May 18th, 2019

May’s departure and a flight to the extremes aids stopping Brexit

A zombie government will bring a zombie Withdrawal Agreement back to parliament next month, and in true zombie style, it will get bashed and still not really die. Ever since the first Meaningful Vote in January, when the government lost by well over 200 votes, Theresa May has been locked in a political vice where she couldn’t countenance No Deal, couldn’t accept No Brexit but couldn’t deliver any Brexit deal either – yet one of those three outcomes must ultimately conclude this phase of the process.

First things first. As predicted, the Con-Lab Brexit talks had long since run their course and in the face of haemorrhaging support from the electorate, neither party was going to be willing to concede the necessary ground to enable a deal to be struck. The European Parliament elections next week will no doubt drive home this new reality much further, and the Peterborough by-election after that.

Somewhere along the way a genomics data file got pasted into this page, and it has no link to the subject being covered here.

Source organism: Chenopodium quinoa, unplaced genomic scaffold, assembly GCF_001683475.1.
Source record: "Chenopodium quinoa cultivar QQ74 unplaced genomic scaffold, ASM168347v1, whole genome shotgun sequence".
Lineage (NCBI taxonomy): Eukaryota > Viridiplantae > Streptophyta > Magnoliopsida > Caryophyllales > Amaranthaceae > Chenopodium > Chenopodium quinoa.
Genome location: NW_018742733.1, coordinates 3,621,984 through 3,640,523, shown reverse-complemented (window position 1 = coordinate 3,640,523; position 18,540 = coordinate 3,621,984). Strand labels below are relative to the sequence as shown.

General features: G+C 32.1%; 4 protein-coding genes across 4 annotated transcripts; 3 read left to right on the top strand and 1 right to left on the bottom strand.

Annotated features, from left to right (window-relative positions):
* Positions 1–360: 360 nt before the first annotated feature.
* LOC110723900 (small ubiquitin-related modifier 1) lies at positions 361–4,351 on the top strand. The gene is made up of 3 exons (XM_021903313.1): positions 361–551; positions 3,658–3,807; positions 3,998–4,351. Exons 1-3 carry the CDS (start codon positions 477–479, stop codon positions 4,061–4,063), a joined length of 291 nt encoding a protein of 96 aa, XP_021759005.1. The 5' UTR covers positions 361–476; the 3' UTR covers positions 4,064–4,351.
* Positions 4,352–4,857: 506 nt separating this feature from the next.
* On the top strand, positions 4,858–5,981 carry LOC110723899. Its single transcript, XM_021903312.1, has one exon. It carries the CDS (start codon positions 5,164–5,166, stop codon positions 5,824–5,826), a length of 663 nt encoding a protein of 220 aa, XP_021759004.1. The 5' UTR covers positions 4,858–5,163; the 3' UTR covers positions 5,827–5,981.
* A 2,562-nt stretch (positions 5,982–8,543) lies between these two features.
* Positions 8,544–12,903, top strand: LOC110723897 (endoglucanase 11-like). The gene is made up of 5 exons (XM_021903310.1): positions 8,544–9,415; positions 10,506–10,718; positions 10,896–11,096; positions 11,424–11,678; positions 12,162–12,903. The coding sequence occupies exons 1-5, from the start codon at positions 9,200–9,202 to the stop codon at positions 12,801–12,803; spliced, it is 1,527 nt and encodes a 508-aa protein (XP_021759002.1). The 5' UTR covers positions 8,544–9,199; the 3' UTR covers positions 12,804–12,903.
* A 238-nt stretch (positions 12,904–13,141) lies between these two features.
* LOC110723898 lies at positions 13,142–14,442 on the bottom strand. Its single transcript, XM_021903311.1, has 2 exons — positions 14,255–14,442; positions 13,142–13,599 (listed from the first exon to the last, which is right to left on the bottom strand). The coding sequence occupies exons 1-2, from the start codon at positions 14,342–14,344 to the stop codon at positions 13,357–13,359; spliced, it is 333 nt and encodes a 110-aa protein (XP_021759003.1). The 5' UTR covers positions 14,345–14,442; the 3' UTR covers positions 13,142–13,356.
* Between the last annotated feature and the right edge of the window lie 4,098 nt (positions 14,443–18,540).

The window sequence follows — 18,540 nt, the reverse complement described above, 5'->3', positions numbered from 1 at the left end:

In truth, those conclusions – that the Tories should take a firmer line and that Labour should be more actively Remain – might well be wrong. Certainly, some voters are strongly exercised by Brexit but many are simply fed up with two divided parties who either can’t decide on what their policy is or can’t deliver it once they do decide. In the absence of competence, voters are looking for certainty and that’s unsurprisingly to be found at the extremes: No Deal , and Revoke.

Where Jeremy Corbyn was right was in stating that the government’s authority is draining by the day and that even if a deal had been done, it was highly unlikely to be one that the PM could carry her party on. Naturally, he didn’t say the same for himself but despite his stronger internal party position, he could well have done.